Intel Responds to Fatal Uber Self-Driving Car Crash

Experience, transparency, and redundancy are key, says Intel's autonomous-car boss.

Tim Herman/Intel Corporation—Intel Corporation

The recent fatal crash involving an Uber self-driving car has put more scrutiny on other companies testing autonomous vehicles. In a blog post, Professor Amon Shashua, head of Intel's self-driving car program and CEO of Intel-owned sensor supplier Mobileye, said this is an important time to have "substantive" conversations about the safety of autonomous vehicles.

Shashua said the crash, in which one of Uber's autonomous Volvo XC90s struck pedestrian Elaine Herzberg while she was pushing a bicycle across a street in Tempe, Arizona, shows the difficulty of interpreting sensor data. He said recent developments in artificial intelligence have led some to believe that this process is easier than it actually is, and that the experience of more established "computer vision experts," like those who help design existing driver-assist systems, should not be discounted.

Experience forms one pillar of self-driving car safety, Shashua said, and transparency forms another. He pointed to Responsibility Sensitivity Safety, a recent initiative by Intel to use mathematical models to ensure that self-driving cars operate safely, as an example of how his company is trying to earn the public's trust.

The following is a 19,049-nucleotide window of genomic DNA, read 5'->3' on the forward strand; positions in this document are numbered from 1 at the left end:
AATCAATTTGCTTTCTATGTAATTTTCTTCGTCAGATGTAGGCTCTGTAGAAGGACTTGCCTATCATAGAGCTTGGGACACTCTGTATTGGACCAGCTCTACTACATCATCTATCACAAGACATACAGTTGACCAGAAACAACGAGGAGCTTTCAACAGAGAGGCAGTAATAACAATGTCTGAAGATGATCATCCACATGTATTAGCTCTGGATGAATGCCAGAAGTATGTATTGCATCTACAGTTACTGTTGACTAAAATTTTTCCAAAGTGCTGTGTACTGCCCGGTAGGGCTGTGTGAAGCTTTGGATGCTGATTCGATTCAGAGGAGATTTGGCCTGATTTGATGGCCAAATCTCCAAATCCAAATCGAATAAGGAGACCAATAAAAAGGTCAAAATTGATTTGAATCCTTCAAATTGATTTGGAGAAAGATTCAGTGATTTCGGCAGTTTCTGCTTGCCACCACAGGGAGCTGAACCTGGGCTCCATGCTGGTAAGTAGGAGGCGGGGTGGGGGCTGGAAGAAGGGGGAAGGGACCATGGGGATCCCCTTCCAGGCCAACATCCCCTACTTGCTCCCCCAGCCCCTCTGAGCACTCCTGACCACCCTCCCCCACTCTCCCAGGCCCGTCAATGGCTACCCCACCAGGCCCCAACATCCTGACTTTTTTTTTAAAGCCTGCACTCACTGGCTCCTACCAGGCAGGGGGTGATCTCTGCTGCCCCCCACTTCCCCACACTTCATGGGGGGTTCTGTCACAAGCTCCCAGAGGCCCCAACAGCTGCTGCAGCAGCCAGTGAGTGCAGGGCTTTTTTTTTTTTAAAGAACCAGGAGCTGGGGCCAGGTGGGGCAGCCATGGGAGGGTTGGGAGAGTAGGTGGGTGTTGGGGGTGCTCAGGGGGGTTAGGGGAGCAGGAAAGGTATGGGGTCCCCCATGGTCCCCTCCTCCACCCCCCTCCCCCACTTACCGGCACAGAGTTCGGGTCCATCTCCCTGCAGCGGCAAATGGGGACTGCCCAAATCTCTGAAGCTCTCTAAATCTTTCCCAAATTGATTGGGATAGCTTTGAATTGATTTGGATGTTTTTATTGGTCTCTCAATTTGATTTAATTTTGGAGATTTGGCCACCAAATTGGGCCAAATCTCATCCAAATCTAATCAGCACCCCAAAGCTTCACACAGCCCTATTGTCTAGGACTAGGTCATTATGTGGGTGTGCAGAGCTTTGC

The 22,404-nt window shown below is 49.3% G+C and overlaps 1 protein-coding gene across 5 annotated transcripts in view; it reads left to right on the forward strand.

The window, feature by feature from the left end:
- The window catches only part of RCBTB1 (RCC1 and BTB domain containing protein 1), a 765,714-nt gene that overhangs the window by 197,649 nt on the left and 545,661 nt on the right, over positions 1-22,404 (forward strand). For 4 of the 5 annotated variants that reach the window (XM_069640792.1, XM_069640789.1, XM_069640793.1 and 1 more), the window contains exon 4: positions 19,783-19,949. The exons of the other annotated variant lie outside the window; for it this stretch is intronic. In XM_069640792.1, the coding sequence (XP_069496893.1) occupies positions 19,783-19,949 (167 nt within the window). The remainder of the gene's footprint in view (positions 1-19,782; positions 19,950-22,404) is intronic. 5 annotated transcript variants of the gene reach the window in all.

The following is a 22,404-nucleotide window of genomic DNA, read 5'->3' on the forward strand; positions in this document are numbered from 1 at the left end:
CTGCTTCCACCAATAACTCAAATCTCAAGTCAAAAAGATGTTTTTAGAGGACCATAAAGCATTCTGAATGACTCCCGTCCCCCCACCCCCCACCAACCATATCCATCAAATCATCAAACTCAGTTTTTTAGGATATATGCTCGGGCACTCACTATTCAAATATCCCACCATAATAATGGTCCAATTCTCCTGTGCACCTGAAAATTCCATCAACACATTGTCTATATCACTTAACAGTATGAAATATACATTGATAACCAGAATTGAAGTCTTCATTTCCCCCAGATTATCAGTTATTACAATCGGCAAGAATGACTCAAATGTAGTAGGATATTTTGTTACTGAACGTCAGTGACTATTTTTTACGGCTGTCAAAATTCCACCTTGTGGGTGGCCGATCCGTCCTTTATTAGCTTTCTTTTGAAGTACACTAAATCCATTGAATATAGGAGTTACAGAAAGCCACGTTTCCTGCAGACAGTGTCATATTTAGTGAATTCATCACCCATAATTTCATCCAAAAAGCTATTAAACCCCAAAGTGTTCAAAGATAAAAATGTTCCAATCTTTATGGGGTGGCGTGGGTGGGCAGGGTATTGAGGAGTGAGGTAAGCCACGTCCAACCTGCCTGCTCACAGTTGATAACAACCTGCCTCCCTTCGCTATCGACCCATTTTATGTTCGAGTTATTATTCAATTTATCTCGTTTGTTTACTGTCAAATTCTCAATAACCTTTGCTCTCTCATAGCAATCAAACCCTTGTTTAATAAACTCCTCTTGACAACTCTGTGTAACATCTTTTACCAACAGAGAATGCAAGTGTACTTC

Shashua's third point involved redundancy. He said an autonomous car should pull information from cameras, radar, and lidar independently, rather than fusing the information provided by all three into one data stream. He said Mobileye has built independent "end-to-end" systems for all three sensors types.

While he did not say so explicitly, Shashua seemed to implicitly criticize Uber and its approach to self-driving cars. It's impossible to know if things would have turned out differently if Elaine Herzberg had crossed paths with a car operated by Intel instead of Uber, but it's hard to argue with Shashua's final point: a call for more public discussions of self-driving car safety.

"We invite automakers, technology companies in the field, regulators, and other interested parties to convene so we can solve these important issues together."

Ubers Outnumber Taxis by More Than 3 to 1 in New York City
The Drive